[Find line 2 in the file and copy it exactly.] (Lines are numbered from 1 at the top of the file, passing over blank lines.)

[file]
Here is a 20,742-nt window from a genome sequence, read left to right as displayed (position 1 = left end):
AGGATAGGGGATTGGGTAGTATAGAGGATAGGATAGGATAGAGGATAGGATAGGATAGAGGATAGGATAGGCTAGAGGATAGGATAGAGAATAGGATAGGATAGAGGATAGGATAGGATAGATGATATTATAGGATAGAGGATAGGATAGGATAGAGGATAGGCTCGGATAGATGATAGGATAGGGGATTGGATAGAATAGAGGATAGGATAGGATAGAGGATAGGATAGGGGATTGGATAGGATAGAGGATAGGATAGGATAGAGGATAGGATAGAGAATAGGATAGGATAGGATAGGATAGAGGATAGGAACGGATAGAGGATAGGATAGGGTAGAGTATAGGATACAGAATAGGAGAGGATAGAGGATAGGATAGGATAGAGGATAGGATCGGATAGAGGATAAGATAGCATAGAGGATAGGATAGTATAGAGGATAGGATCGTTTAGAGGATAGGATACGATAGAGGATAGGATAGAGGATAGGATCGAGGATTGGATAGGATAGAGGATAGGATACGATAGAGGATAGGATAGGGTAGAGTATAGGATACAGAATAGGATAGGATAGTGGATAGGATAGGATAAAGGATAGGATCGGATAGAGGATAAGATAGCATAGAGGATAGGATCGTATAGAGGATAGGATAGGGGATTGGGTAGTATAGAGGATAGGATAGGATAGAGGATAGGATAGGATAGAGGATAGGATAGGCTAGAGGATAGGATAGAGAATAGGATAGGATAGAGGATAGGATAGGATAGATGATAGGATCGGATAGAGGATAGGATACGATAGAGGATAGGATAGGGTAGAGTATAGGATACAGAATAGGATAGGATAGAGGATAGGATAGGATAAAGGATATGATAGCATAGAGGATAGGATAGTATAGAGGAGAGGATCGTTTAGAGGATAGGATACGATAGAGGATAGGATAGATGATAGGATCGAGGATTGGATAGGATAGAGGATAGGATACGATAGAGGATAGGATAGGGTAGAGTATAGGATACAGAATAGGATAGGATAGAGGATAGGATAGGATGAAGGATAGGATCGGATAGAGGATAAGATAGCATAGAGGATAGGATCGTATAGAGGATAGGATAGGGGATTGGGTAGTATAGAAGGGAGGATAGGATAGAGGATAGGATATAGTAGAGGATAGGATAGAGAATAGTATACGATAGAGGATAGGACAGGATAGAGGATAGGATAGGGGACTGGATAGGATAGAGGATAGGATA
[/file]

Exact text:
AGGATAGGGGATTGGGTAGTATAGAGGATAGGATAGGATAGAGGATAGGATAGGATAGAGGATAGGATAGGCTAGAGGATAGGATAGAGAATAGGATAGGATAGAGGATAGGATAGGATAGATGATATTATAGGATAGAGGATAGGATAGGATAGAGGATAGGCTCGGATAGATGATAGGATAGGGGATTGGATAGAATAGAGGATAGGATAGGATAGAGGATAGGATAGGGGATTGGATAGGATAGAGGATAGGATAGGATAGAGGATAGGATAGAGAATAGGATAGGATAGGATAGGATAGAGGATAGGAACGGATAGAGGATAGGATAGGGTAGAGTATAGGATACAGAATAGGAGAGGATAGAGGATAGGATAGGATAGAGGATAGGATCGGATAGAGGATAAGATAGCATAGAGGATAGGATAGTATAGAGGATAGGATCGTTTAGAGGATAGGATACGATAGAGGATAGGATAGAGGATAGGATCGAGGATTGGATAGGATAGAGGATAGGATACGATAGAGGATAGGATAGGGTAGAGTATAGGATACAGAATAGGATAGGATAGTGGATAGGATAGGATAAAGGATAGGATCGGATAGAGGATAAGATAGCATAGAGGATAGGATCGTATAGAGGATAGGATAGGGGATTGGGTAGTATAGAGGATAGGATAGGATAGAGGATAGGATAGGATAGAGGATAGGATAGGCTAGAGGATAGGATAGAGAATAGGATAGGATAGAGGATAGGATAGGATAGATGATAGGATCGGATAGAGGATAGGATACGATAGAGGATAGGATAGGGTAGAGTATAGGATACAGAATAGGATAGGATAGAGGATAGGATAGGATAAAGGATATGATAGCATAGAGGATAGGATAGTATAGAGGAGAGGATCGTTTAGAGGATAGGATACGATAGAGGATAGGATAGATGATAGGATCGAGGATTGGATAGGATAGAGGATAGGATACGATAGAGGATAGGATAGGGTAGAGTATAGGATACAGAATAGGATAGGATAGAGGATAGGATAGGATGAAGGATAGGATCGGATAGAGGATAAGATAGCATAGAGGATAGGATCGTATAGAGGATAGGATAGGGGATTGGGTAGTATAGAAGGGAGGATAGGATAGAGGATAGGATATAGTAGAGGATAGGATAGAGAATAGTATACGATAGAGGATAGGACAGGATAGAGGATAGGATAGGGGACTGGATAGGATAGAGGATAGGATA